08 April 2011

Now I've done It....

I'm a deacon in the Convocation of Anglicans of North America.


To properly answer the question, we first have to examine, “why not stay Anabaptist?” There are several things that I had grown uncomfortable with over the years.
First, non-creedalism. Brethren are non-creedal, they don’t hold any creed as normative or prescriptive. Our Centennial Statement says so. I say this with irony, because it was written in the 1980s as a “snapshot in time” of the current state of Brethren belief, and has been latched onto and used as….our statement of faith, our “creed” if you will.
Yes, a creed is the invention of man, but it is a highly useful invention. It is a summary of the major tenants of our faith. To not have such a statement leaves each individual in the position of having to try to figure it out on their own or, more often, of just sort of having a vague idea what they believe and what the Bible teaches about various doctrines.
Second, free-church worship depends on the personalities up front, and often suffers as a result.  Sure, some can pull off a meaningful, grounded service. Many can’t, and the congregations suffer for it. This ties into my next point.
Lack of transcendence. We profess to worship a God who is spirit, who has filled us with his spirit, who can speak and cause things to be or cease to be. God, we proclaim, is amazing and beyond our comprehension, words cannot describe his majesty and holiness. How often is this communicated by our worship? Worship should give us a sense of being ushered into God’s presence, not a lecture hall or a concert.
Lack of history. To listen to and read much of the American evangelical church, Jesus died and was resurrected, nothing happened until 1950 when Billy Graham came on the scene, and now we’re here. That’s a bit simplistic, but reflects truth. By and large, we ignore 2000 years of church history. We overlook thousands of faithful saints who have sought after God with all their heart, mind and soul. Many of them preserved their years of learning and experience for us to learn from.
Instead, the evangelical church seems on a perpetual search for “the next big thing.” Most church conferences I have been to were either proclaiming to be that thing, or talking about what they thought it was, from small groups, to men’s ministry to whatever. We’re like kids who forget all the toys we have at home as soon as we step into the toy store, we want something new and shiny, instead of appreciating the heritage and message we have.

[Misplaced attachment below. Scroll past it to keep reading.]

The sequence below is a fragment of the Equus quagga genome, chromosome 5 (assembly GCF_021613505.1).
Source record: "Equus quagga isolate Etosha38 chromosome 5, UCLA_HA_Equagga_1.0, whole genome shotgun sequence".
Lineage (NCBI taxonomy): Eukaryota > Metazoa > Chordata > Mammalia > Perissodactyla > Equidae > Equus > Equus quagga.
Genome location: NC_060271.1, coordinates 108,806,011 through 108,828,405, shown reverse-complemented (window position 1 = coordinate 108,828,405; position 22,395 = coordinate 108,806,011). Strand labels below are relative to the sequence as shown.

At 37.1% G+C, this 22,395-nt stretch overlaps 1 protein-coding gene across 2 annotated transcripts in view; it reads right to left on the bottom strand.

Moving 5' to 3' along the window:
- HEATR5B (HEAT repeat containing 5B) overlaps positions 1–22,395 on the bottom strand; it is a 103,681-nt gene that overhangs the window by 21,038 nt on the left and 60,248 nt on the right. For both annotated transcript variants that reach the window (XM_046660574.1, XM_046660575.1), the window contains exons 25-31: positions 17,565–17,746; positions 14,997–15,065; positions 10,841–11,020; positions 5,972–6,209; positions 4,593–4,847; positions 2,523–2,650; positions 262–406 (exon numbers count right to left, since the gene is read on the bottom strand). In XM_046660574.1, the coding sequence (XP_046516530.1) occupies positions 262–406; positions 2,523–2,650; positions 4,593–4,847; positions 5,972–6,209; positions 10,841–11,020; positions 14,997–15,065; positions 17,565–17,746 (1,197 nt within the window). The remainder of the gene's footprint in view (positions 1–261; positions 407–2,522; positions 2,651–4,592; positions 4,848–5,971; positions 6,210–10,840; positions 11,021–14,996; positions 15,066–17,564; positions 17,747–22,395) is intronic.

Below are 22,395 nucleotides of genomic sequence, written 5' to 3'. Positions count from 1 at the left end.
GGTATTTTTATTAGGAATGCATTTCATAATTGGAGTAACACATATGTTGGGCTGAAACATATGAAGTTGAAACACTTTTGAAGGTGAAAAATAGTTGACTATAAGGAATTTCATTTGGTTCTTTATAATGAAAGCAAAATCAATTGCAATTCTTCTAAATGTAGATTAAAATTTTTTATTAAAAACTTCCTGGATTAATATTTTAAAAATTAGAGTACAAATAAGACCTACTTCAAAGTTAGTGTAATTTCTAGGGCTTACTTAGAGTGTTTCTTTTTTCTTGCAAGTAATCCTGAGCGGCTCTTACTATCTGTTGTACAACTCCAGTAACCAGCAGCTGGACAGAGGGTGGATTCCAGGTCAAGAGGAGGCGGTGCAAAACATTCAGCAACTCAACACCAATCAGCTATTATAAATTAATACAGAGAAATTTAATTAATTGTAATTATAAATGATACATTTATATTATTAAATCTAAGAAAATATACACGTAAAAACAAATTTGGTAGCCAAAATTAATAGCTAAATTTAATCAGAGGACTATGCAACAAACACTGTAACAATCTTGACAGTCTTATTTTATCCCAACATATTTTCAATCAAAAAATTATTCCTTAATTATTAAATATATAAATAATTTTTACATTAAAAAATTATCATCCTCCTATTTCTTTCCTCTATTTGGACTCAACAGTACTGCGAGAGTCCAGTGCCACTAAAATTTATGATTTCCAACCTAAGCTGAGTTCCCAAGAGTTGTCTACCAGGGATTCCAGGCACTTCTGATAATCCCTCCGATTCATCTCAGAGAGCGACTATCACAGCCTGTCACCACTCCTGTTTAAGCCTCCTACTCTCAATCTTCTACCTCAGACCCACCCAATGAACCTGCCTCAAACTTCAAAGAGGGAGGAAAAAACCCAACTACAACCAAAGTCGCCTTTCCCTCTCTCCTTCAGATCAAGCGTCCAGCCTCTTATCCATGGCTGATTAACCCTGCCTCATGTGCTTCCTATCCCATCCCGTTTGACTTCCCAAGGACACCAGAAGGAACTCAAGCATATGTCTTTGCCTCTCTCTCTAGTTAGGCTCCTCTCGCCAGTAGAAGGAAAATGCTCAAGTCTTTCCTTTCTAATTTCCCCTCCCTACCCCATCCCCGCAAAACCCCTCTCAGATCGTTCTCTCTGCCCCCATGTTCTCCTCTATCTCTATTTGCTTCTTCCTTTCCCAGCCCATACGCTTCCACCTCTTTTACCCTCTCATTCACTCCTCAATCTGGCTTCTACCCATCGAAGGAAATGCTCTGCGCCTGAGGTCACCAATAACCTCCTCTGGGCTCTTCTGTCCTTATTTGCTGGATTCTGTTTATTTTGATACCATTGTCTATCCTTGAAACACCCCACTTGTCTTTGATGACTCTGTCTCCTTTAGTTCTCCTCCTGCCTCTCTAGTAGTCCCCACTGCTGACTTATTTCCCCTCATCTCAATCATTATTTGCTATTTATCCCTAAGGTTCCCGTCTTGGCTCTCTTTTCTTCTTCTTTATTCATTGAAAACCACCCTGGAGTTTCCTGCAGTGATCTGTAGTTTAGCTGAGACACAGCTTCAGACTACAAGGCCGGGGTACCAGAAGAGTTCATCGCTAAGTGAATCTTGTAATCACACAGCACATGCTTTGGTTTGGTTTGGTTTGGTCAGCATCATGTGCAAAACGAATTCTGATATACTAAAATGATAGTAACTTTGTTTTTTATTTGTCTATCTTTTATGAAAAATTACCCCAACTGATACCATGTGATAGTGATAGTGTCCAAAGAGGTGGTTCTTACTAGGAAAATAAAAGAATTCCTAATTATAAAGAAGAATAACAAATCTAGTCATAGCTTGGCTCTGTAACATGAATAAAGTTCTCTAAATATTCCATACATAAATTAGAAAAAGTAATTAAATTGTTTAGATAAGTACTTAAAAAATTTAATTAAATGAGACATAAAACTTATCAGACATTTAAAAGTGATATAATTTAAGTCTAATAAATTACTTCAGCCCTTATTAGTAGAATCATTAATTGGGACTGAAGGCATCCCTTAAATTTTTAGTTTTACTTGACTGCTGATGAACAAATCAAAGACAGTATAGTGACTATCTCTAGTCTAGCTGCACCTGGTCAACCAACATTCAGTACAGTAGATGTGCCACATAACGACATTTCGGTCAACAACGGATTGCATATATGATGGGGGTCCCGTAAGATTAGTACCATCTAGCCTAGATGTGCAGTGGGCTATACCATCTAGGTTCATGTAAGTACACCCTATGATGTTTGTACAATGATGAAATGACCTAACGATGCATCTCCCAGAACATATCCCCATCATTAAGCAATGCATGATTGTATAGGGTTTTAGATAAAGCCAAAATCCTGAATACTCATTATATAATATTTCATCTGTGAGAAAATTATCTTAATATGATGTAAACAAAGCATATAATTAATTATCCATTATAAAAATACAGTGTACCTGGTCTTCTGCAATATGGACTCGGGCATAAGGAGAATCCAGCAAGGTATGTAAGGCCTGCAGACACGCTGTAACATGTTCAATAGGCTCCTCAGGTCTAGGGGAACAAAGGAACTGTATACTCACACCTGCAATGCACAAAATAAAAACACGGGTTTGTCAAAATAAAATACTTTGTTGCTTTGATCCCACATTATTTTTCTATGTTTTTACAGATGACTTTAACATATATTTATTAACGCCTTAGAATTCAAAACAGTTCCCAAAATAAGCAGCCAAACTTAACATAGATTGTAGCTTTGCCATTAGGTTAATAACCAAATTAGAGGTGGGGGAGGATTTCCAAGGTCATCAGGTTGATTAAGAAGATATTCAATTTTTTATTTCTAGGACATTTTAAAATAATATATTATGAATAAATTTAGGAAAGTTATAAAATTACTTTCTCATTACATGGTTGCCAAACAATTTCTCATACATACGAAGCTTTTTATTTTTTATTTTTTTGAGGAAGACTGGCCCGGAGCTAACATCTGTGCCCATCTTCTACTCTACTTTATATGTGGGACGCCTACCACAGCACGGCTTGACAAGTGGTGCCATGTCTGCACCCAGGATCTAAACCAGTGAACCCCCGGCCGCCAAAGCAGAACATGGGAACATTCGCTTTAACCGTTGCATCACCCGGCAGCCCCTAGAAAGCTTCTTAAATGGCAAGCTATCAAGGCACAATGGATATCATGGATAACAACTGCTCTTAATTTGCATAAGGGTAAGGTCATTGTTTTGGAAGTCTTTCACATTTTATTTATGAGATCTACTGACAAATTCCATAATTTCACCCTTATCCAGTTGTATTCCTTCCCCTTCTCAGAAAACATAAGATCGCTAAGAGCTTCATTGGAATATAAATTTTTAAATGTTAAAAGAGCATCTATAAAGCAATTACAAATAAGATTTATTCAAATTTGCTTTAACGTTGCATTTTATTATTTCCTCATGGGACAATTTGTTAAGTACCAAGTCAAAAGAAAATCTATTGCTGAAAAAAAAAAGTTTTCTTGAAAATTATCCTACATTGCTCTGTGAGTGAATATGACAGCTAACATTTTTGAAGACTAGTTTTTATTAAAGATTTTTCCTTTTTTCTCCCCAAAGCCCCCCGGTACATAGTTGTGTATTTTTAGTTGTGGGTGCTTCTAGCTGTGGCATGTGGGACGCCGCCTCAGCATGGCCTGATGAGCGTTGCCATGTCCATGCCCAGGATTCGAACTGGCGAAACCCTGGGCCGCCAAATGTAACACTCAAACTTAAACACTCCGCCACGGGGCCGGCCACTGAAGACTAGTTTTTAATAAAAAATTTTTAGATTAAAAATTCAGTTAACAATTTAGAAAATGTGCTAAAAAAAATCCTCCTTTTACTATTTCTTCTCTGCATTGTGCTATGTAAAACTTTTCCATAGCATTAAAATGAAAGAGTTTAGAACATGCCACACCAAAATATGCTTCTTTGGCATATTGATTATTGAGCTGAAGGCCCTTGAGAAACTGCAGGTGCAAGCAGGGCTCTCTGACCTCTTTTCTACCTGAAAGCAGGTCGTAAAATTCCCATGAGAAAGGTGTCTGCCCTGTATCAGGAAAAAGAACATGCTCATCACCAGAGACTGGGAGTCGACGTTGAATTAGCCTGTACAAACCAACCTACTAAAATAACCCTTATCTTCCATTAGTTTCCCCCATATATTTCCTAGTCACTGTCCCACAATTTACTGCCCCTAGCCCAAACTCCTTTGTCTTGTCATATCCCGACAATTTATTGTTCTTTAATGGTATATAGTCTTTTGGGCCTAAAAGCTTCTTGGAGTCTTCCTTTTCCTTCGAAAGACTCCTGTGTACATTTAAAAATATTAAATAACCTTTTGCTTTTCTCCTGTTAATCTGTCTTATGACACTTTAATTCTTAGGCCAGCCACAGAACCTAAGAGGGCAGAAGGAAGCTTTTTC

This ties into a disdain for theology, doctrine and depth. One of the last straws for me was a chaplain conference where theology was continually used as a negative thing that the speakers wanted to avoid or not go into. This was a conference of ministers. If we don’t discuss theology and doctrine, who will? Isn’t that part of our call?
Several people at this same conference stated this idea of “as long as you love Jesus and believe the Bible that’s good enough.” Well, that’s fine as far as it goes, but it doesn’t go far enough. Ask a Mormon and he’ll answer yes to that question. Jehovah’s Witness? The “minimum standard” approach so we can “count” as many people as possible has led to pews full of shallow Christians.
Finally, at least in some Anabaptist circles, to include the Brethren, pacifism is at least a historical position. As an Army chaplain, I have issues with that, especially considering I see no biblical support for it.

So, why Anglican?

They have a strong evangelical heritage. While I am quite critical of modern evangelicals in some regards, it is largely because they have failed to be true to themselves by keeping scripture as primary. Anglicanism holds the sufficiency of scripture in all matters of faith and practice.
Anglicans hold to a historic orthodoxy. They are unashamed to recite the Apostle’s, Nicene and Athanasian Creeds, as the church has for over 1500 years. As such, they are not a break with the historic church, but a true reform of it. They don’t think that one day they opened the Bible and suddenly they figured it out. They trace a long history back to the Apostles. The acknowledge that errors were made along the way, and thus reforms were necessary, but they don’t throw out everything.